The examiner additionally rejected all the claims in P.A. 6772 as unpatentable over the claims of parent application Serial No. 511,453 of P.A. 7058. That rejection was not reversed by the board. However, both applications having claims to the same subject matter have been treated on the merits by the board and the board decisions in both cases are before us for review. Also, appellant states that only one patent will issue, relying on the assumption that the Patent Office will permit all claims found allowable to be placed in one application. Under the rather unusual circumstances here, which include consideration by the board of the identical claim in both cases, with its allowance in one and rejection on art in the other, the only reasonable course for us is to treat all the claims on the merits and decline to sustain the rejection as unpatentable over the claims in Serial No. 511,453.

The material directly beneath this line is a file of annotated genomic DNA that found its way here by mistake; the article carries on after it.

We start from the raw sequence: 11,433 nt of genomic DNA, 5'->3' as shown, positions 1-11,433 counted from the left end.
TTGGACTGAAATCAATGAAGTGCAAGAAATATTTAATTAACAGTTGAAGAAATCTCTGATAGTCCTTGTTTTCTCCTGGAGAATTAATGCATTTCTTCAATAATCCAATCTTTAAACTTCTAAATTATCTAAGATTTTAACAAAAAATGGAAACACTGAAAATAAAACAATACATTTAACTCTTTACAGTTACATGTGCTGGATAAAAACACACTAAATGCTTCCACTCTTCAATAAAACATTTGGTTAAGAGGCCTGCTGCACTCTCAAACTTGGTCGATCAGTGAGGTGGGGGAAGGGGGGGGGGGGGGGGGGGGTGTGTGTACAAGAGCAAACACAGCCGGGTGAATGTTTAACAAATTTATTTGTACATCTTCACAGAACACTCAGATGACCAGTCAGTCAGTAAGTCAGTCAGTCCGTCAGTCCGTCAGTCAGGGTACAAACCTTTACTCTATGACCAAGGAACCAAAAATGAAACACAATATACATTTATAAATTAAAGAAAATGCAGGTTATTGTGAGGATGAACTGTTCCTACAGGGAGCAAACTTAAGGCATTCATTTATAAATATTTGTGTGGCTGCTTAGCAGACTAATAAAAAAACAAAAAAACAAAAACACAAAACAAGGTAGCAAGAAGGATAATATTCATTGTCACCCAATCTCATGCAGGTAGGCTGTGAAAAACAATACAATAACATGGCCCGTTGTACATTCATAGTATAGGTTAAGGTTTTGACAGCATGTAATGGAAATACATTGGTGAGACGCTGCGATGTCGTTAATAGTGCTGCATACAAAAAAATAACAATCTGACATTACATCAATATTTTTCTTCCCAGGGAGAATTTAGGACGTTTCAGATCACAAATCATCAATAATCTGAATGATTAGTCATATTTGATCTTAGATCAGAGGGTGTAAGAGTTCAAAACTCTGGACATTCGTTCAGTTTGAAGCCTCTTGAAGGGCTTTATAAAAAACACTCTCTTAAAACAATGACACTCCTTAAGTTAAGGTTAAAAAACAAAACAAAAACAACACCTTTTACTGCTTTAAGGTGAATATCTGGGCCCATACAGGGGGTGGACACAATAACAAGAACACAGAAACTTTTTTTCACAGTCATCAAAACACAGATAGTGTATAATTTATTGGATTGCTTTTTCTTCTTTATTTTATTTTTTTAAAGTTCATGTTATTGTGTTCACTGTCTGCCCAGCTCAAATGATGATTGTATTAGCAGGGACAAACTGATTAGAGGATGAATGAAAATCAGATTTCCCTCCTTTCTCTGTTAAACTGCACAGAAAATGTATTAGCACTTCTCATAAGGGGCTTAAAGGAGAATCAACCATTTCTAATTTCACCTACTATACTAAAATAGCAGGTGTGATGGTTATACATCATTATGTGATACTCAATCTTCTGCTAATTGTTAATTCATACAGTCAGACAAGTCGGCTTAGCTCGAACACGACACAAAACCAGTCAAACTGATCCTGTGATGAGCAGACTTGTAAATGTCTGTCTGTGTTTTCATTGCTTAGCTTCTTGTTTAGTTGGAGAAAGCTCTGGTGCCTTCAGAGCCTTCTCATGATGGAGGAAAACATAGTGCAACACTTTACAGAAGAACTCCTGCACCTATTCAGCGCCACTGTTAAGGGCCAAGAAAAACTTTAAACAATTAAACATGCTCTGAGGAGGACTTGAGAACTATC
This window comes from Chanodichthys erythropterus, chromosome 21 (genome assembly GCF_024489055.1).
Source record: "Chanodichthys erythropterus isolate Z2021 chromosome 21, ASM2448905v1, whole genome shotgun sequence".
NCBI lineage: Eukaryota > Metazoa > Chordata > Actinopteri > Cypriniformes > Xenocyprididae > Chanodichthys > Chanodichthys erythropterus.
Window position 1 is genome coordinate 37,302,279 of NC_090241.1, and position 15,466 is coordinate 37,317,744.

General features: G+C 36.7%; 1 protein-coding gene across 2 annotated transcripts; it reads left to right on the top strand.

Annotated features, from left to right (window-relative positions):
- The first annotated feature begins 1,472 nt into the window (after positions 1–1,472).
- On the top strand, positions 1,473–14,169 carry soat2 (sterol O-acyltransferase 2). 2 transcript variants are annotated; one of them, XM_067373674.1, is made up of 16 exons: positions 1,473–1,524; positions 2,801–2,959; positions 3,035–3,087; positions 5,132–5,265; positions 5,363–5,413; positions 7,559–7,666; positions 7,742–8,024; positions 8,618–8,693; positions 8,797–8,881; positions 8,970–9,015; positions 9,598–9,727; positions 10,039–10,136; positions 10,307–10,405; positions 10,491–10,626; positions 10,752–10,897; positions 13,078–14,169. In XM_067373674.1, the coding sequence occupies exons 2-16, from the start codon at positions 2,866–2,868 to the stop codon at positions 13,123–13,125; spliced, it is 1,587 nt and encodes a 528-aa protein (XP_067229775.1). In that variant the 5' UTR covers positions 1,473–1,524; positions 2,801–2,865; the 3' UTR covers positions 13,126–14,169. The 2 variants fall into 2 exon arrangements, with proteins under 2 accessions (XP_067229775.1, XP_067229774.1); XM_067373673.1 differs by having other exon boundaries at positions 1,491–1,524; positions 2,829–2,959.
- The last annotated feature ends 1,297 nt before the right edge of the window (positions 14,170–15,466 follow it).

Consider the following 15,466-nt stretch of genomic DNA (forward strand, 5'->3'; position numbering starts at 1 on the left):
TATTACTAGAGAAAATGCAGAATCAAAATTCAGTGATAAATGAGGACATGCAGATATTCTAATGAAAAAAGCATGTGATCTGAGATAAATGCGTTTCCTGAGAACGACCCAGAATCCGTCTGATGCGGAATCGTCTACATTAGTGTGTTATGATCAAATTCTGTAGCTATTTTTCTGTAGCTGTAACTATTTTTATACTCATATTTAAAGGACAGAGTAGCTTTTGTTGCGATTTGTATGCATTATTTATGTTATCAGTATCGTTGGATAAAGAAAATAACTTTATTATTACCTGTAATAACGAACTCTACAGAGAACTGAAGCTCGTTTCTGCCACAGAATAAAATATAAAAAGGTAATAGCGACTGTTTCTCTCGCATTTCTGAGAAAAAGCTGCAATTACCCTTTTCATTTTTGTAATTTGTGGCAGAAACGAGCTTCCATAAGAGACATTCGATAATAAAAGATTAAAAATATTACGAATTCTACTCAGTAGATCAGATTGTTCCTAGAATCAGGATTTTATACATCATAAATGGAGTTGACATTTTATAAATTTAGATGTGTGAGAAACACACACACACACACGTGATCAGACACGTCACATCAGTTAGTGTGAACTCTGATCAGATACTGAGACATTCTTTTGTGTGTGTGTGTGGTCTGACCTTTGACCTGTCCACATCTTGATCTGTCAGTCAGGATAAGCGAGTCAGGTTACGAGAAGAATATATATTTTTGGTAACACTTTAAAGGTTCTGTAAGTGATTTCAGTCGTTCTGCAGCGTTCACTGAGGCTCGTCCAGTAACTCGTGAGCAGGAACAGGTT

In P.A. 6772, claims 26, 27, 36 and 37 define the aerating apparatus, and claims 28 to 34, 38 and 39 are drawn to the method. Claim 37 is identical with claim 32 in P.A. 7058, allowed by the board, and claims 26 and 39 include substantially all the limitations of claims 32 and 39, respectively in P.A. 7058, also allowed by the board. Those claims, 37, 26 and 39, as well as claims 27 to 34, 36 and 38, all recite the dimensional relationships of the orifices in the clusters and define the amount of spacing between the clusters, the combination of features which the board found in P.A. 7058 to be unobvious over the references in view of the showing of commercial success of appellant's process and the lack of success of Mallory's process. We are satisfied from such showing that those claims are unobvious over the art of record and hereby reverse their rejection.